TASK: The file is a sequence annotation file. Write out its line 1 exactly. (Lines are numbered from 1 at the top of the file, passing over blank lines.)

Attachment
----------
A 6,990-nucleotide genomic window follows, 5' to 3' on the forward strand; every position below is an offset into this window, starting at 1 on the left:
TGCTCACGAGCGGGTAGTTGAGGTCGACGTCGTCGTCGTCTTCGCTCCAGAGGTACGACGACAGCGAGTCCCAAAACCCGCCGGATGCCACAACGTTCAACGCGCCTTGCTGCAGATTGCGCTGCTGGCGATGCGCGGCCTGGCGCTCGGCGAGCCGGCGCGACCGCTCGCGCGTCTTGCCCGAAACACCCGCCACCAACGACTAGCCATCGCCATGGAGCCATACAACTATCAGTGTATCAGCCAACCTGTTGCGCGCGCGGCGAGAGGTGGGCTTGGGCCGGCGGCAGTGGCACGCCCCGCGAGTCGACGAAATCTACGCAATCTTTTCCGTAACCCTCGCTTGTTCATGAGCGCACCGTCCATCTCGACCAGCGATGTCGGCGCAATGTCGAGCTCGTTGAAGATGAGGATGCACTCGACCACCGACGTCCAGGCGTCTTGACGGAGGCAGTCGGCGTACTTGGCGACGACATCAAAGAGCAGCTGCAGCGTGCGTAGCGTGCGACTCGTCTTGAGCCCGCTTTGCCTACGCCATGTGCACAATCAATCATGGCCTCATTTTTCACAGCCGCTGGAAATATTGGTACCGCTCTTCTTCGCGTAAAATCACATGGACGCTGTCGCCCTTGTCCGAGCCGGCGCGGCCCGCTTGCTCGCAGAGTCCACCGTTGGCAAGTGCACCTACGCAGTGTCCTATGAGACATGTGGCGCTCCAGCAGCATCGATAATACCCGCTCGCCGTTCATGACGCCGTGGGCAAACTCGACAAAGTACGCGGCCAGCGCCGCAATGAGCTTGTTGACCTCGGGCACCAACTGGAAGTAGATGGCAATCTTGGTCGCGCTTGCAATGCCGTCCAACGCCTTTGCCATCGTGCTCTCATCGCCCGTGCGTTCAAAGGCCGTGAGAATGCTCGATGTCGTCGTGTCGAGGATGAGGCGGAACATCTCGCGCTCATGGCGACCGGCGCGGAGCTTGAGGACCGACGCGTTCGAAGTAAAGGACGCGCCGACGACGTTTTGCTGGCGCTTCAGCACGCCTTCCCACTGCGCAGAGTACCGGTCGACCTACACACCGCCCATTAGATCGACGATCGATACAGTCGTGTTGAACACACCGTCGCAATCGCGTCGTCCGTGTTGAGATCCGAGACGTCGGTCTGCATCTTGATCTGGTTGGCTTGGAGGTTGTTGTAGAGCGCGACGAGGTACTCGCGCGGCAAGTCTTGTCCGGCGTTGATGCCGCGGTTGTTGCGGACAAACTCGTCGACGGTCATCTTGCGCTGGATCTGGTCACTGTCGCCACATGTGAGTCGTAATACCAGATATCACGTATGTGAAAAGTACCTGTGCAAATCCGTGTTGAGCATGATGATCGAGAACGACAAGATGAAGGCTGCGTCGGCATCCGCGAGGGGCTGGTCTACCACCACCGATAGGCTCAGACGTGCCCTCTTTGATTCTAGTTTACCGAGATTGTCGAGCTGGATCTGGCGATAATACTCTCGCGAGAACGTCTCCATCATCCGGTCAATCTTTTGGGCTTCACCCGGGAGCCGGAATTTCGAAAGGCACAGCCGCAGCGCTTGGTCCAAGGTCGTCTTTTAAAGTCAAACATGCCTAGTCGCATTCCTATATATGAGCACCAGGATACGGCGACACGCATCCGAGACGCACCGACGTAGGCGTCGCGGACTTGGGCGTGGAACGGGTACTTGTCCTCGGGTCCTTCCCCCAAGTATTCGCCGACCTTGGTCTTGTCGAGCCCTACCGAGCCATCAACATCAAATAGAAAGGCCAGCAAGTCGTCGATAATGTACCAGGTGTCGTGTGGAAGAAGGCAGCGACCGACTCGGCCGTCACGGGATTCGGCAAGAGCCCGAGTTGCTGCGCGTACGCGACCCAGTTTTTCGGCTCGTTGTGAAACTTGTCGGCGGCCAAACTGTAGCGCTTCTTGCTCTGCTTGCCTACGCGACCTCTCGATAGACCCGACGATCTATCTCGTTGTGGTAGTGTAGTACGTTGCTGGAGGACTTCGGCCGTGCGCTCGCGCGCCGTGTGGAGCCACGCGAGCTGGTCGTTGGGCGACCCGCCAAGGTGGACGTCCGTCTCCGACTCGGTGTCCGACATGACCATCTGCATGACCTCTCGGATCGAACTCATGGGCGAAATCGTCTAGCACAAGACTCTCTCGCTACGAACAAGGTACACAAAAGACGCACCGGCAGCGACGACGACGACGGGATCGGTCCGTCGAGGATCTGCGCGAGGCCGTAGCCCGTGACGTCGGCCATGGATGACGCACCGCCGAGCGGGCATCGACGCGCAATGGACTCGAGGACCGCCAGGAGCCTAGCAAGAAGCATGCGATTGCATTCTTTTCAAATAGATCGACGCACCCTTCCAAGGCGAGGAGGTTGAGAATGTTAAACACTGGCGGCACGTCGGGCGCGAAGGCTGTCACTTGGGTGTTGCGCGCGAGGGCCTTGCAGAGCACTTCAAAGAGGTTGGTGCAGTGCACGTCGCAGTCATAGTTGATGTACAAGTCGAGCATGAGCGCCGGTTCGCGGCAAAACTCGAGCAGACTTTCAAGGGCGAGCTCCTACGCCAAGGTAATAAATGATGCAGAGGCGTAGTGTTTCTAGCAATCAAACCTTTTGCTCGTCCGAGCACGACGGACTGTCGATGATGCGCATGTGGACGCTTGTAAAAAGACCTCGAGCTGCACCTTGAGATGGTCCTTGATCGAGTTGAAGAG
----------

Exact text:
A 6,990-nucleotide genomic window follows, 5' to 3' on the forward strand; every position below is an offset into this window, starting at 1 on the left: